The Handmaid's Tale Feminist Analysis

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The novel The Handmaid’s Tale by Margaret Atwood is a story about a society set in a future world where women’s rights have been revoked. Many values change with this new regime of controlled women and strict laws. Despite the changes in the world it maintains many conservative, religious beliefs while also containing liberal, feminist beliefs simultaneously. Society in the futuristic world of Gilead is structured heavily off of readings from the Bible and traditional views of gender that have been in place for a long time. An example of the Bible being an important part of society is the idea of the Handmaids came from a passage in the Bible about two women, Rachel and Leah. In the story of Rachel and Leah, the two women were married to the…show more content…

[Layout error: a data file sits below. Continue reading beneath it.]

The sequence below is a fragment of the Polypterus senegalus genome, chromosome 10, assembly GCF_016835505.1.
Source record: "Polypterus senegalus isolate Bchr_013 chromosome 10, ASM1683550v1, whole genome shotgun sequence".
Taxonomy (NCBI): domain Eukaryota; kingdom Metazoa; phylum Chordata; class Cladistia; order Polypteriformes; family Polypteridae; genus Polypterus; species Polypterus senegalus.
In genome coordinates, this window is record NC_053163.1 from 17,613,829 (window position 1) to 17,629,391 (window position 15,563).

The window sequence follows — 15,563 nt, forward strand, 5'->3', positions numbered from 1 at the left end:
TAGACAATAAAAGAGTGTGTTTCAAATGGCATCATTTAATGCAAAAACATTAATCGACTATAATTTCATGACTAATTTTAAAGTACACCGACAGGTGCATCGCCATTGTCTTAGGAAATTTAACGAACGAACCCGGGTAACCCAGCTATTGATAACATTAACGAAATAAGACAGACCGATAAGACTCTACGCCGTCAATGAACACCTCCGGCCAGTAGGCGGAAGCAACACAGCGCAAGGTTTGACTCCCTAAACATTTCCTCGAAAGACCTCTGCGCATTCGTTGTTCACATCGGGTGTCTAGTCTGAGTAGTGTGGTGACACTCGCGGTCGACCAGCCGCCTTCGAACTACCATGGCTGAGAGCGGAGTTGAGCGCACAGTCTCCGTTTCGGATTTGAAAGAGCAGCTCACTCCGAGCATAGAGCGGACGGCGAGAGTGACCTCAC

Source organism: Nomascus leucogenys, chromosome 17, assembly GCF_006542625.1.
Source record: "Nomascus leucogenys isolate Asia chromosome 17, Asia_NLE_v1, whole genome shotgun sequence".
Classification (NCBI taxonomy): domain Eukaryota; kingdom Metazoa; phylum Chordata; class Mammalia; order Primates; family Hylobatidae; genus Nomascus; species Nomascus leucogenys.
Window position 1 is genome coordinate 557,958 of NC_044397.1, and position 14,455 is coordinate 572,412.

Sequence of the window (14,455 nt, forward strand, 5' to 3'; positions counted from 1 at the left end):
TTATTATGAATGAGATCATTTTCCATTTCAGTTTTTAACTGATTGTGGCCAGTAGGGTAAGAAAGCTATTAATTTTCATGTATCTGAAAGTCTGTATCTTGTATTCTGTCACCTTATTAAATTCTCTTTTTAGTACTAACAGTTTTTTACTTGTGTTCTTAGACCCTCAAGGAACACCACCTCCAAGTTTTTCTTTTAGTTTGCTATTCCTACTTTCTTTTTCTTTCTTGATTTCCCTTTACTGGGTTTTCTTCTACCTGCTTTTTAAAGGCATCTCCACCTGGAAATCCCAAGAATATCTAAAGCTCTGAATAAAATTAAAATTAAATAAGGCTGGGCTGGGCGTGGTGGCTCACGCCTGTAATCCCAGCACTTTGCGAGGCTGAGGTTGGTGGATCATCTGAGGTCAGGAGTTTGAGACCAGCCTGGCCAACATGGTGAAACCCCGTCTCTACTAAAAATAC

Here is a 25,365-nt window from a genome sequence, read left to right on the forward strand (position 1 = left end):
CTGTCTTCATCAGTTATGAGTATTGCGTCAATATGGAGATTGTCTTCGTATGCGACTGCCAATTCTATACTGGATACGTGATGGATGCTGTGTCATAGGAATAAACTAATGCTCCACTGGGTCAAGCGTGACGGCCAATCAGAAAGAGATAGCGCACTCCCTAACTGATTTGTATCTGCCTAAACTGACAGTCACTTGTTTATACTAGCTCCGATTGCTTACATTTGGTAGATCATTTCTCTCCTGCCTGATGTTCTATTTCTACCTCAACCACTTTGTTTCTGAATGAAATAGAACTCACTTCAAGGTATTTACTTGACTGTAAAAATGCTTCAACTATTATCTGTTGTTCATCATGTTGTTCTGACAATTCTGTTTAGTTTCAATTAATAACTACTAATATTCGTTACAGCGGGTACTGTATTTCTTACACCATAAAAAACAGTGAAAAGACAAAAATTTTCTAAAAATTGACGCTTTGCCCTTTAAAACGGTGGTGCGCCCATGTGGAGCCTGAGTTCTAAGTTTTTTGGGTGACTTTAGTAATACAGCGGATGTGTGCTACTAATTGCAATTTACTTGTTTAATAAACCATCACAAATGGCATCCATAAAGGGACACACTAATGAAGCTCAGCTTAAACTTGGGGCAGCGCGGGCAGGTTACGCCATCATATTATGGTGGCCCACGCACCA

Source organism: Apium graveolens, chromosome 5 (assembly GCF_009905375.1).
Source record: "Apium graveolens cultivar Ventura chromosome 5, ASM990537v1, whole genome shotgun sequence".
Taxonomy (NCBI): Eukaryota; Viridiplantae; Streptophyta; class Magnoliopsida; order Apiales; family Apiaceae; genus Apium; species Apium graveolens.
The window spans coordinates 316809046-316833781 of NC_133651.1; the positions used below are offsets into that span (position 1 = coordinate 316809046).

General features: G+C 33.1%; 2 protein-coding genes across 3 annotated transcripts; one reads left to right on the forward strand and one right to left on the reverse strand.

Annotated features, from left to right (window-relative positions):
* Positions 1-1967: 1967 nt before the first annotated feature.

These views can be seen in the Handmaids themselves because traditionally the lives of husbands and wives are very private, but by introducing Handmaids, the idea of privacy is destroyed. For example, the Ceremony, which is how Handmaids conceive their children, is something the whole household is a part of, which is quite a change from how things were done before the regime was put in place. Another liberal idea in The Handmaid’s Tale was Jezebel’s, a place where women could work for very little money as prostitutes instead of becoming Handmaids or being sent to the Colonies as punishment. This is a liberal idea because in such a strict society one would not think such an establishment would be allowed, especially because so many Commanders know about it. Also in the novel are feminist beliefs that run society. These can be seen in the reliance on women in general because even though females no longer partake in the economy or politics, they are essential to the development of the world through producing children. Nurses also hold the same amount of power as Commanders and Wives command their households, so there are themes of influential women. Overall, Gilead is able to achieve a conservative frame of government while also having a liberal, feminist underlining. The Handmaid’s Tale addresses many controversial topics in society, such as women’s rights and changing how the government is run. With these
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